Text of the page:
"Come now my child, if we were planning to harm you, do you think we'd be lurking here beside the path in the very darkest part of the forest..." - Kenneth Patchen, "Even So."

THIS IS A BLOG ABOUT STORIES AND STORYTELLING; some are true, some are false, and some are a matter of perspective. Herein the brave traveller shall find dark musings on horror, explorations of the occult, and wild flights of fantasy.

Wednesday, January 3, 2018


In playing dice, the stronger player tries
to defeat the weaker--that is the game.
If you are afraid, refuse the challenge...

MAHABHARATA: A Modern Retelling, Carole Satyamurti

TRADITIONALLY, "HIGH" AND "LOW" FANTASY are distinguished by their settings.  High fantasy stories occur in a "secondary" or fictional realm, like Middle-earth, Westeros, or the Hyborian Age.  Low fantasy stories are set in the "primary" world--our own mundane Earth--where magical or supernatural elements are either secret or alien intrusions from outside.  The Green Mile, The Dark is Rising, and American Gods are all low fantasy.  Elric of Melnibone, The Silmarillion, and A Feast for Crows are not.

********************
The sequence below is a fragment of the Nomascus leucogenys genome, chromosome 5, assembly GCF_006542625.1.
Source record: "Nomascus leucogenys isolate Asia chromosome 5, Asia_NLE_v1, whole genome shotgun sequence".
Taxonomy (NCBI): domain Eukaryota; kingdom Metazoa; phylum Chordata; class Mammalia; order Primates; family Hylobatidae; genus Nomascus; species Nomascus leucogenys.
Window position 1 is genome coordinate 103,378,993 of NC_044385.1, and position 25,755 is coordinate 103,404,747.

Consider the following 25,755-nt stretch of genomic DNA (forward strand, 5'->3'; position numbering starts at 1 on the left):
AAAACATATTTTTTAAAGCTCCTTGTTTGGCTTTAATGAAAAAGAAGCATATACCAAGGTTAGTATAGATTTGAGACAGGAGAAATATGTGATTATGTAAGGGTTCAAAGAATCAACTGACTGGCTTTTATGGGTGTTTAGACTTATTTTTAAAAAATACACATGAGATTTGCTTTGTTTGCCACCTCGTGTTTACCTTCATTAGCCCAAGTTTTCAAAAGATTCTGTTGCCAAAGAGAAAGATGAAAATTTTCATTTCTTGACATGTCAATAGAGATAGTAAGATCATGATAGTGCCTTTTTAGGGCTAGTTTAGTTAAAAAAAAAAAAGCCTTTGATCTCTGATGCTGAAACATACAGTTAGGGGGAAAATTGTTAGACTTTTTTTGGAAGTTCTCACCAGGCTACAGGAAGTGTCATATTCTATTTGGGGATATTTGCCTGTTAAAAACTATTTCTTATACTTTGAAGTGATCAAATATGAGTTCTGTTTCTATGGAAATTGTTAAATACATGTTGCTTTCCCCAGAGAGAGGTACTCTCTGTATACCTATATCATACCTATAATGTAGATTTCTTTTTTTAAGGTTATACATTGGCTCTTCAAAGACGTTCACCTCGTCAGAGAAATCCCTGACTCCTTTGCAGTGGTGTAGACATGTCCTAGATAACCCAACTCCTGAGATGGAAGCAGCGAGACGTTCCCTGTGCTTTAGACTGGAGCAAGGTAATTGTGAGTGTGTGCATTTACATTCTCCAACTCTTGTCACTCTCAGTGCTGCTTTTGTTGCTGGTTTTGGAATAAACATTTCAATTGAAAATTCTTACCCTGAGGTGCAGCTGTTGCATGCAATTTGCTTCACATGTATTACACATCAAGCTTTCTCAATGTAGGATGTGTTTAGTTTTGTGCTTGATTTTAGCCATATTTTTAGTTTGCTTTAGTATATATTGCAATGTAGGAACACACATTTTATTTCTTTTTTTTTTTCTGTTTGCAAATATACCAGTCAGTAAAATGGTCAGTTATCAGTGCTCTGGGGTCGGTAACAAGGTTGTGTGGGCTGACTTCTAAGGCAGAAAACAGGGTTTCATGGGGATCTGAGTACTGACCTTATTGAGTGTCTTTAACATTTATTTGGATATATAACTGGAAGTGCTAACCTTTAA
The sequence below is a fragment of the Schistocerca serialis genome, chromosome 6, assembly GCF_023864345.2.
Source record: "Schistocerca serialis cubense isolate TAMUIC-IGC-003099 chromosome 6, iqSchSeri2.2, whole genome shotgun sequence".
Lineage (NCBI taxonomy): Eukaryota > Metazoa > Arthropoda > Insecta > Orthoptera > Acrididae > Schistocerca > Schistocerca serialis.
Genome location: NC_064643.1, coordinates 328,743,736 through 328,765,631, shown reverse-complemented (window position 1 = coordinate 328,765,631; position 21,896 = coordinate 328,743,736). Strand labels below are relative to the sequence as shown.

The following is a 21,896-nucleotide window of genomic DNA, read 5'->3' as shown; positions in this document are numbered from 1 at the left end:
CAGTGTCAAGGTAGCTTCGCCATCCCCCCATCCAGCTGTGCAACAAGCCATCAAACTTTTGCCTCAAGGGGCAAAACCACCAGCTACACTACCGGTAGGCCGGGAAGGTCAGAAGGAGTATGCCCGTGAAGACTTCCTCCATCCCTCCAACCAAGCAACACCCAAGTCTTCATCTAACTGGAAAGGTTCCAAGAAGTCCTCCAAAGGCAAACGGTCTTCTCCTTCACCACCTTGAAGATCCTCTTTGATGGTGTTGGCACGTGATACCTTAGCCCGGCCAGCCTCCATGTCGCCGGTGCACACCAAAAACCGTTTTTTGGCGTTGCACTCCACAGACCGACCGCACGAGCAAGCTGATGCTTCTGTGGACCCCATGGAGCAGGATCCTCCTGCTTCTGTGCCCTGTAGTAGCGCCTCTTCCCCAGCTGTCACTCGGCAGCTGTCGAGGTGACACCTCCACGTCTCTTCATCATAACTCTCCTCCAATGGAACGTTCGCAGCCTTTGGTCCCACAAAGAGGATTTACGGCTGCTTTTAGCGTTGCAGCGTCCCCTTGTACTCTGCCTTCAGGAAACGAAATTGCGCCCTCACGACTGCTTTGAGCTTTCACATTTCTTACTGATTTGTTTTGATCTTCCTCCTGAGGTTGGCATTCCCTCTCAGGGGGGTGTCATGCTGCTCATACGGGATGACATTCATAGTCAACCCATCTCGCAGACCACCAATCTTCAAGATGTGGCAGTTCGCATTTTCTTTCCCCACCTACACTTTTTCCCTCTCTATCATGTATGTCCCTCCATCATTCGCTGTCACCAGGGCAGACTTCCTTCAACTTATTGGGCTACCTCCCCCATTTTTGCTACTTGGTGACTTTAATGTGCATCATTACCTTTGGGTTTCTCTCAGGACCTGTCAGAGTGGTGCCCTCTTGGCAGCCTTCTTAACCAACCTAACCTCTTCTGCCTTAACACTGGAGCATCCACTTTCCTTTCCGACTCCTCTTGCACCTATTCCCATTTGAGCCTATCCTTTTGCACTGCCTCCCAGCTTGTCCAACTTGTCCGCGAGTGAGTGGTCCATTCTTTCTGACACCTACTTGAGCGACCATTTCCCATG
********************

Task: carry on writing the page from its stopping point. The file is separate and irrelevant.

Over the last few decades, however, these literary terms have been shifting.  "High Fantasy" has increasingly been seen as a setting in which magic is commonplace, Good and Evil are clearly defined, heroes are epic and indestructible, and multiple races co-exist (many of which seem to be around just so the good guys can kill them without any messy moral complications).  "Low Fantasy" has come to designate the opposite. Magic is rare or weak, humans kill each other rather than cannon fodder species, and conflict arises from opposing ambitions rather than moral absolutes.  In such tales, there is no guarantee a protagonist will not meet a sudden, messy death...even by something as random as disease or accident.  Low fantasy typifies the Hobbesian view of life as nasty, brutish, and short.